Over the past 30 years, Congress has passed and the president signed 37 laws that raised the ceiling on the amount of money the federal government is permitted to borrow. The current limit of $16.39 trillion was set by the August 2011 debt limit law (PL 112-25), which put in place a three-step increase to the debt ceiling while also capping discretionary spending and providing for a budget sequester if further savings targets were not met.
With the federal government again due to reach its borrowing ceiling as early as mid-Febuary, President Obama has said he will not negotiate with Congressional Republicans over the debt limit, which allows the government to pay its bills and avoid defaulting on its obligations. In response, Republicans scaled back their expectations, abandoning their insistence on dollar-for-dollar spending cuts and instead trying to force the Senate to pass a budget.
On Wednesday, the House voted 285-144 to allow the Treasury Department to borrow whatever it needs to pay bills that come due through May 18, without regard to the debt limit. And on that date, the ceiling would be permanently raised to accommodate the additional borrowing that had been undertaken by the Treasury. In effect, the bill grants the Treasury authority to borrow — as long as the money is actually needed — without regard to a specific amount.
The House-passed bill (HR 325) would also suspend salaries of House members or senators if their chamber has not adopted a budget resolution by April 15. Senate Majority Leader Harry Reid, D-Nev., has said that the Senate will clear the bill, and President Barack Obama has said he will not oppose it. Most House Democrats — 113 of 197 who voted — opposed the bill, and all but 33 House Republicans voted for it.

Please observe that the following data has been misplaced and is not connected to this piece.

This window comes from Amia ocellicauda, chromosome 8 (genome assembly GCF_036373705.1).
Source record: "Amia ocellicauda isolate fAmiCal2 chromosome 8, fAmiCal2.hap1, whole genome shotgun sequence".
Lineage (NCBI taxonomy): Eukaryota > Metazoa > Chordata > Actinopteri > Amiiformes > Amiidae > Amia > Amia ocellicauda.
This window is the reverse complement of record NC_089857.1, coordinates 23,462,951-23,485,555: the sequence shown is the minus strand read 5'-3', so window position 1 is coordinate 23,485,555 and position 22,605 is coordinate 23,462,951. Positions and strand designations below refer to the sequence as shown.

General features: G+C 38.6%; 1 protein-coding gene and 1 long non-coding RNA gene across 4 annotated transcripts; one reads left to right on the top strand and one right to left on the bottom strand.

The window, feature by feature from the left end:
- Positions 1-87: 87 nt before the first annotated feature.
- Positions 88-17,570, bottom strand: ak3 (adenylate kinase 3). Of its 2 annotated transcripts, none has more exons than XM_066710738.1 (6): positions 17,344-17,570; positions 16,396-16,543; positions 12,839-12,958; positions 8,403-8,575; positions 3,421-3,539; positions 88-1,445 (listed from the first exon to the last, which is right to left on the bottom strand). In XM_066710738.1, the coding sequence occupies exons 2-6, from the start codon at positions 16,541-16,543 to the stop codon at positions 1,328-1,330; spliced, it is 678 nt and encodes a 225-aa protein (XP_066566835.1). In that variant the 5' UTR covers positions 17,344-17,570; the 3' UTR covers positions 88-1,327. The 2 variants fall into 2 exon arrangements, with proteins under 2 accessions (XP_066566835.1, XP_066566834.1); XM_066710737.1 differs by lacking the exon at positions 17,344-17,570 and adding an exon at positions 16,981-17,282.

The graphic above shows the history of the debt limit over the past three decades, along with the growth over that time of both gross debt and marketable debt, which is the value of Treasury securities that are bought and sold by investors. Non-marketable debt includes roughly $4.6 trillion currently held by government trust funds, savings bonds and some issues that are sold to state and local governments.
Interactive by Ted Benson and Sarah Vanderbilt
About the Data
The Treasury Department provides data on the government’s obligations in the Monthly Statement of Public Debt. Figures become available on the fourth business day of each month, and historical data is available in monthly pdf files back to 1869. The history of debt ceiling increases is provided by the Office of Management and Budget annually as a historical table in the president’s budget request.